The eclipse will be cool - literally. NOAA predicts Northwest temps could drop 3-6 degrees

Seattle on Aug. 20, 2017.

If you're one of the gobs of people heading outside to witness the eclipse on Monday, you might be wondering: Will I need a jacket?

The sun will be about 90-95% blocked for a brief period just after 10 a.m. in Western Washington and yes, that lack of sunshine will pause the day's heating.

But how much? Scientists at NOAA are taking this unique opportunity of an eclipse that's traversing the entire Continental U.S. to see its effect on weather. Researchers have tweaked the calculations in new HRRR model -- a short term forecast model that refreshes every hour -- to try to account for the large swath of the moon's shadow wiping out a bit of daytime heating across the nation.

They ran a test running the model on Aug. 4 and plugged in what would have happened had the eclipse happened at the same time that day to see what the model would have predicted. In some cases, the model predicted the eclipse would make the temperature drop as much as 9-12 degrees F in clear sky spots!

It wasn't quite as dramatic in the Northwest… about 3-6 degrees F, with Western Washington on the lower end, but! There were two factors in play there -- first, the cooling wouldn't be as dramatic in the Northwest versus areas farther east because our eclipse is happening in the morning. And even though the clock will say it's 10 a.m., remember we're on Daylight Savings Time so as far as the sun is concerned, it's happening at 9 a.m. relative to solar noon.

Second, August 4th was a rather unique day around here -- it was during our heat wave when the high would eventually reach into the low 90s across Western Washington. On that morning, the temperature was heating rapidly and the brakes applied by the moon would have a more profound effect. You can see this effect play out around the Rockies too where they had clear skies that day, it was also super hot (so, rapid morning warming), and a later eclipse. The purple splotches on that map are the calculated 9-12 degree cooling.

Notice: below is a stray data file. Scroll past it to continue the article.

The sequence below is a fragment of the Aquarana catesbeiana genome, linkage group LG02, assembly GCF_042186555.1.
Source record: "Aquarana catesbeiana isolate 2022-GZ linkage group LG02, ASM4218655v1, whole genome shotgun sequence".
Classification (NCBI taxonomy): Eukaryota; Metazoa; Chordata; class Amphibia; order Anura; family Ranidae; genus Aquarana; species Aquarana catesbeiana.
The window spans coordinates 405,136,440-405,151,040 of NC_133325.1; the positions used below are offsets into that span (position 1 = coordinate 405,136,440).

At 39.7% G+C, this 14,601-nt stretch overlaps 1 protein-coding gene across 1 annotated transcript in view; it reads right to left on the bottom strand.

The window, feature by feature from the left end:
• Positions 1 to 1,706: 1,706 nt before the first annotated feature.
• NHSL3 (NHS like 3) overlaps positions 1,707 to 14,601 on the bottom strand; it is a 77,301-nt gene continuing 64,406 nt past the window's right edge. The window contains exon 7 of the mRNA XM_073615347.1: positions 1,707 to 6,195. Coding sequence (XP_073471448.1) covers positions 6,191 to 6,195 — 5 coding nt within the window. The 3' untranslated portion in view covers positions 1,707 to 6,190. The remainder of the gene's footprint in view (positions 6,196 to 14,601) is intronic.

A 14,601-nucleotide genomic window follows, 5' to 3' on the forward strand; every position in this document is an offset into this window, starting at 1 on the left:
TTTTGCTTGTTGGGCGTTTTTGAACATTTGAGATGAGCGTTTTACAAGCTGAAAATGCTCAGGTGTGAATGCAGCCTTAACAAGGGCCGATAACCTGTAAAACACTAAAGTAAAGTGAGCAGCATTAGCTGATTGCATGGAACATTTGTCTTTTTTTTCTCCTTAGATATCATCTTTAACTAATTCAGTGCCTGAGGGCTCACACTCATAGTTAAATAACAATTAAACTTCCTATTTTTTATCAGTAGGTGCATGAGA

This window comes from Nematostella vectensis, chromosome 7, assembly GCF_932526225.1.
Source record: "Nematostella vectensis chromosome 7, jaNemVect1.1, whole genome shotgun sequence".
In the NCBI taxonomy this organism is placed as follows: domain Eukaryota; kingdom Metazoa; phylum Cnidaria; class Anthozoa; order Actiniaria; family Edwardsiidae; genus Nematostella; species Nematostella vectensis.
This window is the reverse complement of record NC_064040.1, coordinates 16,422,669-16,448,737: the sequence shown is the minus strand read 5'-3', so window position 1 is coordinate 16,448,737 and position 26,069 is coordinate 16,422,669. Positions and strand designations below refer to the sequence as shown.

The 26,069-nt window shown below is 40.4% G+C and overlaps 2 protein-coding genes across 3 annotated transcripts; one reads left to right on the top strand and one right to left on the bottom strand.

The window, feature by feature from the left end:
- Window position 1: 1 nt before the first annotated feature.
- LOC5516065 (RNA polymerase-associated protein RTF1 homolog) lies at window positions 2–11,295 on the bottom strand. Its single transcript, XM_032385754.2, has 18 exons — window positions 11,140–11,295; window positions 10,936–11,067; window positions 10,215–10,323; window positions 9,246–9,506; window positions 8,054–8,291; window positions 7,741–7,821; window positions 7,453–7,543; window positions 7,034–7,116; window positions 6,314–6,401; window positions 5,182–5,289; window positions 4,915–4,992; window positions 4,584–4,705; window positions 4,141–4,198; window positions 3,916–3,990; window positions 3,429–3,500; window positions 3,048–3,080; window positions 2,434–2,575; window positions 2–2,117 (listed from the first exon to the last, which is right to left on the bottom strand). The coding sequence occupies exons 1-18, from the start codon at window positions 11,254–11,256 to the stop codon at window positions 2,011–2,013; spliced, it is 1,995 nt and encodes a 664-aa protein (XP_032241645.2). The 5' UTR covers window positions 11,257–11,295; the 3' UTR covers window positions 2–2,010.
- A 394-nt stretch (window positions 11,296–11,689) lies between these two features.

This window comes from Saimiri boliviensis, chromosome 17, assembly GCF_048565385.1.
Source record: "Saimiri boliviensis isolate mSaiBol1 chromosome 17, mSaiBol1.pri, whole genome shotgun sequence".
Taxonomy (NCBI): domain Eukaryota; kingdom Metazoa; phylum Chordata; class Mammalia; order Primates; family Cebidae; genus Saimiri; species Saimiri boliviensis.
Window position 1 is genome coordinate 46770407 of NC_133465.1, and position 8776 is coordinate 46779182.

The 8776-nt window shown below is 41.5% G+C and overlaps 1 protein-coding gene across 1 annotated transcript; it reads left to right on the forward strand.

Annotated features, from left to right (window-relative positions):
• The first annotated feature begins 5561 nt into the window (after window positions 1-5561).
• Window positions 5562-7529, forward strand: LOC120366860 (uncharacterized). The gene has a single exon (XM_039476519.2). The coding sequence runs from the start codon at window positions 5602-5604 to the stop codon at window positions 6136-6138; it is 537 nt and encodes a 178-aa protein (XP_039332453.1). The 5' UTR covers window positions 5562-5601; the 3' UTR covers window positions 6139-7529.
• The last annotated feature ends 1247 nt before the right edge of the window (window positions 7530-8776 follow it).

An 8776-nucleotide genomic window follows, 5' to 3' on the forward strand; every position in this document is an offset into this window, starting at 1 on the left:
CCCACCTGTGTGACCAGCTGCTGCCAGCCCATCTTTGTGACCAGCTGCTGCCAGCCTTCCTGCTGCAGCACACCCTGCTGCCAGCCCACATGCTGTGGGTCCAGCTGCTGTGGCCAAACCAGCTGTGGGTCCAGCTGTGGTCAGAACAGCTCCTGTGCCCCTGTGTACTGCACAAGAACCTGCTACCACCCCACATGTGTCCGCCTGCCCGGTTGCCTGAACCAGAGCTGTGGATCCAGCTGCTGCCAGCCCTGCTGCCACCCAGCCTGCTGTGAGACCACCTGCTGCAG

On actual eclipse day-Monday, the weather around Western Washington is expected to be much closer to a typical day with a more gradual morning warm up, which in turn I'd hypothesize the eclipse's effect will be more muted. So you probably won't need to don a jacket during the eclipse unless you felt the morning needed one anyway (probably marginal for most.) Full-sunshine temperatures are expected to be in the low-mid 60s for mid- Monday morning.


The model has finally run and was predicting actual temperature drops across Western Washington of about 4 degrees:

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